Is Gum Disease Linked to Severe COVID-19?

March 20, 2021

Filed under: Uncategorized — quietdoc @ 3:13 pm
Logo for COVID-19 with artist’s interpretation of virus

During the pandemic, it’s important to be aware of the different medical conditions that could put you in a high-risk group for COVID-19. Heart disease and asthma are already well-established to have a link to COVID-related death, but recent research has uncovered evidence that gum disease could also be a risk factor – which is worrisome when you realize that nearly half of American adults have some form of this condition. In this post, the connection between COVID-19 and gum disease will be explored, and you’ll find crucial tips for keeping yourself healthy and safe.

What Does the Research Say?

The study in question was published in the Journal of Clinical Periodontology. Researchers looked at the cases of 568 COVID-19 patients. They found that those that had gum disease were nine times more likely to die than those that did not. They were also 3.5 times more likely to need to visit ICU and 4.5 times more likely to require a ventilator.

Notably, COVID-19 patients with gum disease tended to show signs of systemic inflammation. Oral health is known to impact your body in various ways, and there’s already extensive evidence suggesting that the bacteria involved in gum disease can contribute to a variety of health problems once they have a chance to enter the bloodstream. As such, the study would suggest that gum disease could contribute to the potentially deadly inflammation that occurs during severe COVID-19.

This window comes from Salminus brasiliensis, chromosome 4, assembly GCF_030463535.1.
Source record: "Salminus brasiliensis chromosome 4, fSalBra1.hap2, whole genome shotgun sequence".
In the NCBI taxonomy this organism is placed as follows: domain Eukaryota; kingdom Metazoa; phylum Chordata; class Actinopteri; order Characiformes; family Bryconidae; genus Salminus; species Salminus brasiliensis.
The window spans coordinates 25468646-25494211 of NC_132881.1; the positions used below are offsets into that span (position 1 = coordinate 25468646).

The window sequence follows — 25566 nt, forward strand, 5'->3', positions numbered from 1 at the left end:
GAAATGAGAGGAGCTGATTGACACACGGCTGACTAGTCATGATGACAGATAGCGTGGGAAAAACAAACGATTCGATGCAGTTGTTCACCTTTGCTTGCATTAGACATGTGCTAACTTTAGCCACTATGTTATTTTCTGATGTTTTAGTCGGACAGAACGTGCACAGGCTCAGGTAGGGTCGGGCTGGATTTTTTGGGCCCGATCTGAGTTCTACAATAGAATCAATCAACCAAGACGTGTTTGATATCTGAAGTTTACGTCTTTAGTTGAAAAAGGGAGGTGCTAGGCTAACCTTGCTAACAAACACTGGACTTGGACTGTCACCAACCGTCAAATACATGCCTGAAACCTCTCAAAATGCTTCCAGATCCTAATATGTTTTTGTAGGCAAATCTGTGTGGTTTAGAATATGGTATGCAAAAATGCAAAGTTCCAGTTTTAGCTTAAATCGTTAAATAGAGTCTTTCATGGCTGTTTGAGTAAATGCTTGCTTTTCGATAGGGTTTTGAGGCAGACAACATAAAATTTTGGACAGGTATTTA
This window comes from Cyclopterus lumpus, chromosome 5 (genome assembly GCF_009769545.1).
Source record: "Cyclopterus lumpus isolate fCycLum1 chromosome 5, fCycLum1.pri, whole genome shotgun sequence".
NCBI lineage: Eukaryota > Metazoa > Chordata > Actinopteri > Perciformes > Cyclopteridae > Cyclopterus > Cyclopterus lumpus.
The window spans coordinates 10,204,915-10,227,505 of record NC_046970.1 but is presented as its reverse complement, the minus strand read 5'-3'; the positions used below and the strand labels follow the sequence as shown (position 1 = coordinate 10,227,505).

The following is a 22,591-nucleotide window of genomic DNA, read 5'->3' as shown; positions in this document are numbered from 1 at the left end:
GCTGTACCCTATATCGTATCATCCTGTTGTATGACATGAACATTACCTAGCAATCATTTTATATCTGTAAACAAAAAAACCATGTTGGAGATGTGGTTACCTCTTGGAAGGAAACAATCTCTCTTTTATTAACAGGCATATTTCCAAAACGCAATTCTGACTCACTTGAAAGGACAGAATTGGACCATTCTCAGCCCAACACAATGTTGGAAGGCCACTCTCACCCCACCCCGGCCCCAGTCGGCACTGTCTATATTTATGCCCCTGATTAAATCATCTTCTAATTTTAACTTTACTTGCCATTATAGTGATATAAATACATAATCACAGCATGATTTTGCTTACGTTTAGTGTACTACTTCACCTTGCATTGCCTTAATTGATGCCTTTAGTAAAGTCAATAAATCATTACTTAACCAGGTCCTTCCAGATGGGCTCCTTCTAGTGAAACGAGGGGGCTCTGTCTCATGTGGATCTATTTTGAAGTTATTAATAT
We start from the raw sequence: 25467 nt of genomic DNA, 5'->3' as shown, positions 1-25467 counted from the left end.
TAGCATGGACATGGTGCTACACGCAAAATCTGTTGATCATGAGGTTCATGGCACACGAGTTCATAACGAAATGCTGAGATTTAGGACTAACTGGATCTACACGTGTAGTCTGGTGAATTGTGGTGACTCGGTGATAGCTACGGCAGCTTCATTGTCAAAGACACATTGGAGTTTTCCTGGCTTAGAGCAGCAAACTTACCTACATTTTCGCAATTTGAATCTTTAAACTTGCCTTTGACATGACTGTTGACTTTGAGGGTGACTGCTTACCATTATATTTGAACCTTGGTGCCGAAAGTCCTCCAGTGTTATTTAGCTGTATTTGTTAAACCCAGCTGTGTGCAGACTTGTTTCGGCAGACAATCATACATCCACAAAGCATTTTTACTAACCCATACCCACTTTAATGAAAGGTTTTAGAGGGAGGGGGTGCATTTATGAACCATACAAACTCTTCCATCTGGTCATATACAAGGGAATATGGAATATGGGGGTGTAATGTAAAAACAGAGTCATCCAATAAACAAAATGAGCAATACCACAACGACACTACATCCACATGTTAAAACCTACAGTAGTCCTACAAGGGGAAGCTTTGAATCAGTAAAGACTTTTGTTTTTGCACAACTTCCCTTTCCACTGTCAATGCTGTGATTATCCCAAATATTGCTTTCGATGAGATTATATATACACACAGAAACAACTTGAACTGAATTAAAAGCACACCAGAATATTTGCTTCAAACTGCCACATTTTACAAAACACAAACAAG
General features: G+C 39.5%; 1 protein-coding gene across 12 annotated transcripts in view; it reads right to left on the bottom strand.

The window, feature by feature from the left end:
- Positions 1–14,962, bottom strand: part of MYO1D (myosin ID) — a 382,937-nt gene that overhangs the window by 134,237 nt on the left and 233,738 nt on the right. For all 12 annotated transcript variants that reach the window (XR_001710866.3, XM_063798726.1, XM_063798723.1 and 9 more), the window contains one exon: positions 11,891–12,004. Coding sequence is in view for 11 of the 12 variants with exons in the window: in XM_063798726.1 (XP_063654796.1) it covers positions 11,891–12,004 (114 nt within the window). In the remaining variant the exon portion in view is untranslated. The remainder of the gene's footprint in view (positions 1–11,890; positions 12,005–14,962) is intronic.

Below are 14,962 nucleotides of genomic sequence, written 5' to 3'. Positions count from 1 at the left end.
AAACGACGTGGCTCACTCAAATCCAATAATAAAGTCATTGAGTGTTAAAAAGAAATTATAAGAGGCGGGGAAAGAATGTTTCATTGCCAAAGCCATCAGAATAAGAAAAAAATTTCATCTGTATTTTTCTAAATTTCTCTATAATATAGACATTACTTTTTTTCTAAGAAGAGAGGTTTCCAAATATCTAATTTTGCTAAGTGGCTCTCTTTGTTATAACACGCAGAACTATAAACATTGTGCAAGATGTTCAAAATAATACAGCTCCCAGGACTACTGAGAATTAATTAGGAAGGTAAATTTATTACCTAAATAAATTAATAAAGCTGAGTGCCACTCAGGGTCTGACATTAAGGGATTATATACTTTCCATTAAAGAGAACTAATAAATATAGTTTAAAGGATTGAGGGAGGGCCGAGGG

There is currently no research that clearly indicates whether gum disease makes a COVID-19 infection more likely. Furthermore, gum disease tends to be more common among patients with heart problems, diabetes, asthma, and other conditions linked to COVID-19 death.

How Can You Prevent Gum Disease?

Keeping your mouth healthy can help keep the rest of your body healthy. Regardless of whether or not it helps prevent COVID-19, it’s best to do all you can to stop gum disease from happening in the first place. This means:

  • Brushing at least two times a day while paying attention to the area where the teeth and gums meet.
  • Flossing at least once a day to thoroughly clean hard-to-brush areas.
  • Giving up smoking and other tobacco products that carry a high risk of oral infection.
  • Visiting your dentist every six months so that they can remove plaque that has formed in your mouth, including the spaces beneath the gums that you’re unable to reach by yourself.

Taking care of your mouth is always important, but it’s especially important during a pandemic. Get in touch with your dentist if you have any doubts about your current oral health. Do everything you can to keep yourself as safe as possible during these hectic and uncertain times, and be sure to seek gum disease treatment in Putnam as soon as possible if you think you might need it.

About the Practice

Drs. Carolyn and Walter McGinn, along with their team have dentists, have been helping Putnam patients take care of their smiles since 1994 with preventive dentistry and a variety of other services. Throughout the pandemic, they have taken extra precautions to ensure that patients can visit their office without having to worry about airborne disease. To schedule an appointment for gum disease or other oral health issues, visit their website or call (860) 928-3723.

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